There are various types of small business loans available, each with different rates and repayment terms. Note that in some cases, lenders may be reluctant to give loans to a brand-new business. You might need to put up some type of collateral to qualify for funding.

Personal Loans

A personal loan can be used for just about any purpose, which can make it attractive for entrepreneurs who want to turn their passion project into a reality. These loans are usually unsecured, which means they’re not backed by collateral, like a home, car, or bank account balance.

Personal loan amounts vary. However, some lenders offer personal loans for as much as $100,000. Most personal loans have shorter repayment terms, though the length of a loan can vary from a few months to several years.

While there’s a great deal of latitude with how you use the funds, you might need to get your lender’s approval first if you intend on using the money directly for your business.


💡 Quick Tip: Before choosing a personal loan, ask about the lender’s fees: origination, prepayment, late fees, etc. One question can save you many dollars.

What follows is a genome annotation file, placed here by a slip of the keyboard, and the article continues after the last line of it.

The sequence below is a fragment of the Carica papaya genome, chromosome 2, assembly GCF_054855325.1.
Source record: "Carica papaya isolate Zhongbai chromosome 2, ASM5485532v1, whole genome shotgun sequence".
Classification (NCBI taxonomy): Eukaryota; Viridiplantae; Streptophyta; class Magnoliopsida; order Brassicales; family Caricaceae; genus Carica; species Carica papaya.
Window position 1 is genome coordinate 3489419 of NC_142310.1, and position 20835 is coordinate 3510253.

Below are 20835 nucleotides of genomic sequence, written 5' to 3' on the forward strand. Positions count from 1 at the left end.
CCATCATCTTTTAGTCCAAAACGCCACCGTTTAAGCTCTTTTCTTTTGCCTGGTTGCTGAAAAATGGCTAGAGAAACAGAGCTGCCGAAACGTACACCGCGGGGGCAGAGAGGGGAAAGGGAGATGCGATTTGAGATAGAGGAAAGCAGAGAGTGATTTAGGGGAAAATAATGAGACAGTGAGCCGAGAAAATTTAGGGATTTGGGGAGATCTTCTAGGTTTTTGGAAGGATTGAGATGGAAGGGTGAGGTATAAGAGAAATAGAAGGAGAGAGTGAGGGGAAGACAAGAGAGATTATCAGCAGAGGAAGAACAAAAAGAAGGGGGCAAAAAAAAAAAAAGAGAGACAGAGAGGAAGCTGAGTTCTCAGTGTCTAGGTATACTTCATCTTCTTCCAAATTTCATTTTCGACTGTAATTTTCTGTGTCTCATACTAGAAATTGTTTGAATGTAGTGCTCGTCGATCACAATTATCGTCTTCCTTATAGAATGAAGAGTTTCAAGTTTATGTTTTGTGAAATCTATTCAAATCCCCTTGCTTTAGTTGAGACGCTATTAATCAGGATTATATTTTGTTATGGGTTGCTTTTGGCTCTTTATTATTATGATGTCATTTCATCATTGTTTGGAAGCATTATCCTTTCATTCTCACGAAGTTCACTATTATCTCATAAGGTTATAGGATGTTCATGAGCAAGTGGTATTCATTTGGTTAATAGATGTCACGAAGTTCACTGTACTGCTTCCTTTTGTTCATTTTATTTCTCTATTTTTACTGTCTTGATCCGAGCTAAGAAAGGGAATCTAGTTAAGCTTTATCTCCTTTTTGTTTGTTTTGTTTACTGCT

The Takeaway

Going into business for yourself can be personally and professionally fulfilling. But it can also be expensive, especially if you’re starting from scratch. Estimating your startup costs early on can help ensure you’re on solid financial ground from the get-go. Labor, office space, and equipment are among the biggest expenses facing many entrepreneurs, but there are smaller fees and charges you’ll likely need to consider.

Fortunately, small business owners have no shortage of options when it comes to covering startup costs. Dipping into personal savings, or asking friends and family to invest are popular choices. Taking out a business loan or personal loan is another way to help finance a new business. The money can be used for a variety of purposes, and that flexibility can be especially useful when you’re just starting out.

Think twice before turning to high-interest credit cards. Consider a SoFi personal loan instead. SoFi offers competitive fixed rates and same-day funding. Checking your rate takes just a minute.

SoFi’s Personal Loan was named NerdWallet’s 2023 winner for Best Online Personal Loan overall.


SoFi Loan Products
SoFi loans are originated by SoFi Bank, N.A., NMLS #696891 (Member FDIC). For additional product-specific legal and licensing information, see SoFi.com/legal. Equal Housing Lender.